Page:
LinkedIn Corp. will start to disclose new details about its mobile and non-U.S. businesses as soon as next week after the Securities and Exchange Commission told the professional network the information was “material” to investors.
LinkedIn, after resisting the SEC’s demands in June, agreed by August to give investors some data related to key areas of prospective growth, according to correspondence between the company and the agency made public yesterday.
There may be tools in place to disclose membership by region in its regulatory filing of third-quarter results due Oct. 29, Mountain View, California-based LinkedIn told the SEC on Aug. 29. Also “in response to the staff’s comment” about the materiality of the data, the company said it expects to be able to report revenue by product in and outside the U.S. in its earnings filing for the quarter ending March 31, 2014.
LinkedIn told the SEC it’s also seeking to “refine” its methodology enough by the March 31 quarter to be able to report mobile unique visitors as a percentage of total unique visitors.
The company currently doesn’t have a reliable way of tracking such users, as there are no industry standards and “mobile engagement across the Internet remains in its infancy,” according to the August letter.
Coincidentally, Silicon Valley-based LinkedIn today is holding a “mobile day” to promote its growth among such users. Management presentation slides were uploaded into an SEC filing.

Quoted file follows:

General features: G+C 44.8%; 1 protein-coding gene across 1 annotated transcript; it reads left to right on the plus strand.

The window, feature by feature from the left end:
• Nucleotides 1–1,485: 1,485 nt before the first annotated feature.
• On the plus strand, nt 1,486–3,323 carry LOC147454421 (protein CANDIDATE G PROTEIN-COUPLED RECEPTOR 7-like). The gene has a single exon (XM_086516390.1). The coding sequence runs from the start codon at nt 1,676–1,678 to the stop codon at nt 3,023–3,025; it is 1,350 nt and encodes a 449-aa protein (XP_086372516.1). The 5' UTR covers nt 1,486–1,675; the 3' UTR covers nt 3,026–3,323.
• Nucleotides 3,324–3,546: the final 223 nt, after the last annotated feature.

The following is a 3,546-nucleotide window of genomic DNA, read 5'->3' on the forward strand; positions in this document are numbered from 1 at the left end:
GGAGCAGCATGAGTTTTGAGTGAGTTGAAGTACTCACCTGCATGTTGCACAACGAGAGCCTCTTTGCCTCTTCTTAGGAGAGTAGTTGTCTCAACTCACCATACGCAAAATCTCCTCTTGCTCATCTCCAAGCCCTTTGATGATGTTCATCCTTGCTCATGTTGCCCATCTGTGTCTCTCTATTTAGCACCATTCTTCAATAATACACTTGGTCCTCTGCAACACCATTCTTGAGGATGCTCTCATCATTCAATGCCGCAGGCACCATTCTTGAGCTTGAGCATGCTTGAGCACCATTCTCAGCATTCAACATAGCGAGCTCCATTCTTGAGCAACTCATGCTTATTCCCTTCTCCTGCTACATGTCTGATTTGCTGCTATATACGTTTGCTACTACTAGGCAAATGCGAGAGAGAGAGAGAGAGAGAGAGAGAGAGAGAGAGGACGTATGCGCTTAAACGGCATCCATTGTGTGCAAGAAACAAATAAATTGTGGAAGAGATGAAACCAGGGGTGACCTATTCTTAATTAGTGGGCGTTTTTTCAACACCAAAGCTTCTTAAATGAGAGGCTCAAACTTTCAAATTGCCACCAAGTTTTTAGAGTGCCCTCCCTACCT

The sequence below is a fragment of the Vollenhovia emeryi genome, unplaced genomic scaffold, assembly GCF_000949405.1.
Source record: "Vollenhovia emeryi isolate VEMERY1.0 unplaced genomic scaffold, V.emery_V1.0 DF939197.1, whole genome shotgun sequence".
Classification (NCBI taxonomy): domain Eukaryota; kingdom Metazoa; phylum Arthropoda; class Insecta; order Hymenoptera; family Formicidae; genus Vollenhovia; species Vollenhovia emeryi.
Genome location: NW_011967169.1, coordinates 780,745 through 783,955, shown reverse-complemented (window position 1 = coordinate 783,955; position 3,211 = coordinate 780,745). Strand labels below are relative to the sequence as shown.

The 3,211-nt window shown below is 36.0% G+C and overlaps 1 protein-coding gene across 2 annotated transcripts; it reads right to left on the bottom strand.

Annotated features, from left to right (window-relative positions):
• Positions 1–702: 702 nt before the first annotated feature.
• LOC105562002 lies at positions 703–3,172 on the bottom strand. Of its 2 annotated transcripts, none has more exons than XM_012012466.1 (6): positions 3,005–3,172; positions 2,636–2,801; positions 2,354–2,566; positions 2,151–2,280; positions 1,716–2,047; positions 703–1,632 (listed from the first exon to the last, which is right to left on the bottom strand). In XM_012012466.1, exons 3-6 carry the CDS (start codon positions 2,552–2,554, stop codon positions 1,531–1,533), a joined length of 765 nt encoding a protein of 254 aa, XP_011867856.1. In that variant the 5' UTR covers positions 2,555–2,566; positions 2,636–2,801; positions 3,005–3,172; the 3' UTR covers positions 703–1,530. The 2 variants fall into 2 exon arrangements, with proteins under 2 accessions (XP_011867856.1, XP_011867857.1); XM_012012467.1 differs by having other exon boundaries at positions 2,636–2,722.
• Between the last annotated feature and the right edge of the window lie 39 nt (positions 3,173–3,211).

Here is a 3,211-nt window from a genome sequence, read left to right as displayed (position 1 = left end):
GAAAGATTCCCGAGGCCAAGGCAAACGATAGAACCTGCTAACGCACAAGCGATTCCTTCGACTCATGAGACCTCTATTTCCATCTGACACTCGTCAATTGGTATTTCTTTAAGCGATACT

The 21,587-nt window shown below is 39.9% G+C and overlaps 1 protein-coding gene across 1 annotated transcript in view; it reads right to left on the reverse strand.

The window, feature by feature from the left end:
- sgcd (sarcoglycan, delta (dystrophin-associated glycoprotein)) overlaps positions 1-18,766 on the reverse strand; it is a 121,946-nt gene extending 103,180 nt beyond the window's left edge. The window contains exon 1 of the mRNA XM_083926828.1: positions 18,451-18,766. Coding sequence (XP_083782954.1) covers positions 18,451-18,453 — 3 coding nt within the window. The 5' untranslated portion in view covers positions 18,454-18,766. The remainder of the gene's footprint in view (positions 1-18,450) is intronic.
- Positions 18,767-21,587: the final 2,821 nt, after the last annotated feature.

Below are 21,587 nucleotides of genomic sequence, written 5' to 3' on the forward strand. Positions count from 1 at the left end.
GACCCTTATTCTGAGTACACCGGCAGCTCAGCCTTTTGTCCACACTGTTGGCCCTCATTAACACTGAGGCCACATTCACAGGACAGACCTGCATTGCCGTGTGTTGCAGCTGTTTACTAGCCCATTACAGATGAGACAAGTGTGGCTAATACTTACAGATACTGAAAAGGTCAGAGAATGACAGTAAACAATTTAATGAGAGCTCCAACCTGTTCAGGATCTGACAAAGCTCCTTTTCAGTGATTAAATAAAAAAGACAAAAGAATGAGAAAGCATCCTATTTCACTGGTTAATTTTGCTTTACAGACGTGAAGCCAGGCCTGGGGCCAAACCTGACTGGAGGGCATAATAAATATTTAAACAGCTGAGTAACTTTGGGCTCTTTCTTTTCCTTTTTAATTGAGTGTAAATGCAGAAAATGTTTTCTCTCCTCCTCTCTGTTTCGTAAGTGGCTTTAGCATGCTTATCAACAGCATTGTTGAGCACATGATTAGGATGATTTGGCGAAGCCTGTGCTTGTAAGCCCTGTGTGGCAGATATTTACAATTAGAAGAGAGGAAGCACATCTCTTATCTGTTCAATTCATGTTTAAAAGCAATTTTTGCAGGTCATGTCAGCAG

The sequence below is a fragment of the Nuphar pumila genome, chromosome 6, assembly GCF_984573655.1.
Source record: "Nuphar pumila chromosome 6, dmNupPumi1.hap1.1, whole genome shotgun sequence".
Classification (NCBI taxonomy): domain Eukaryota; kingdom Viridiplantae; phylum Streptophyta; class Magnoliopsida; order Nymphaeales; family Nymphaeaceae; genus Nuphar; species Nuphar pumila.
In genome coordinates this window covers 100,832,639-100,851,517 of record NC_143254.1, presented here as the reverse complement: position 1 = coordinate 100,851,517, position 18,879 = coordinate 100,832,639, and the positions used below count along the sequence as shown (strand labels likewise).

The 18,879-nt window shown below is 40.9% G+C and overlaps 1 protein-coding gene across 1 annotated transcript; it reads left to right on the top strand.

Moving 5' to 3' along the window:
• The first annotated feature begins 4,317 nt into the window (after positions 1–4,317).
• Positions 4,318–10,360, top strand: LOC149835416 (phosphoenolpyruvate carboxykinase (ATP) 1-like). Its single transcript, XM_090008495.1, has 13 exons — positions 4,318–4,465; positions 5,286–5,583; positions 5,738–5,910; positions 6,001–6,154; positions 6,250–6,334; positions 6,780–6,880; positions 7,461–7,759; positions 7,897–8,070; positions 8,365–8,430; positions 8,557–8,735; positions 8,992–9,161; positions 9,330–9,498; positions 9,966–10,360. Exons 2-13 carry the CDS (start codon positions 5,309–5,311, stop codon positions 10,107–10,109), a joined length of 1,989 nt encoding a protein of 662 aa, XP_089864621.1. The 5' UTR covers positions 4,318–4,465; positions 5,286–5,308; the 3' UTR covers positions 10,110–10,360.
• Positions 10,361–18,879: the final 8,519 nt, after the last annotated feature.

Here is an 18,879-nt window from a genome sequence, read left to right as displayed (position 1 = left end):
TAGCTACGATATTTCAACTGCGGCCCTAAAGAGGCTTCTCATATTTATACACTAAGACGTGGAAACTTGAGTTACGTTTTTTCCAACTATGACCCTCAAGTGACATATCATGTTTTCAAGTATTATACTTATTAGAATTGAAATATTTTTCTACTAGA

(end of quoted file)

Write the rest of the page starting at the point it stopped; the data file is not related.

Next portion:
The exchange of letters between LinkedIn and the SEC shows how companies in the nascent business of online networks are still learning how to count mobile users and explain to investors why revenue may be lower from mobile or overseas members.
In the same way, the SEC pushed Facebook Inc. to disclose key data before its initial public offering. As Facebook did then, LinkedIn currently is having difficulty monetizing mobile users, according to its letters to the SEC, which arose from the regulator’s review of its annual report filed in February. It also acknowledged that making “material” money from new foreign members is a goal that’s a few years away from being achieved.
The regulator typically pushes for more future disclosure while reviewing company filings.
LinkedIn currently derives ad revenue “almost exclusively” from desktop visitors to its site, not mobile visitors, the company told the SEC in response to the regulator’s comment in June that it needed to disclose mobile metrics. Acknowledging a 10 percent fall in such revenue from the fourth quarter to the first quarter, however, LinkedIn said it couldn’t say for sure whether a rise in mobile users was responsible for the decline, as most mobile users also access the site from desktop computers.
Mobile users were valued currently because, “We believe increased engagement through mobile creates additional content and data, as well as deeper member interaction with LinkedIn,” it said. While the company is experimenting with sponsored updates on mobile devices, it doesn’t yet know if they’ll help revenue materially, it said.
Pushing for disclosure of metrics on foreign users in June, the SEC noted that India and Brazil, LinkedIn’s second- and-fourth-largest member markets totaling 15 percent of all users, brought in less than 5 percent of revenue. The U.S., with 36 percent of members, contributed 64 percent of revenue. The SEC asked the company to explain why.
LinkedIn said its strategy for making money is “built upon member growth and engagement,” not immediate revenue. It doesn’t even invest in trying to make money overseas until it has enough engaged members, it said.
“As a result, we typically experience a multi-year lag between when we first begin growing our member base through a local language offering and when we begin investing in monetization efforts,” it said.
Hani Durzy, a LinkedIn spokesman, declined to comment on the company’s communications with the SEC.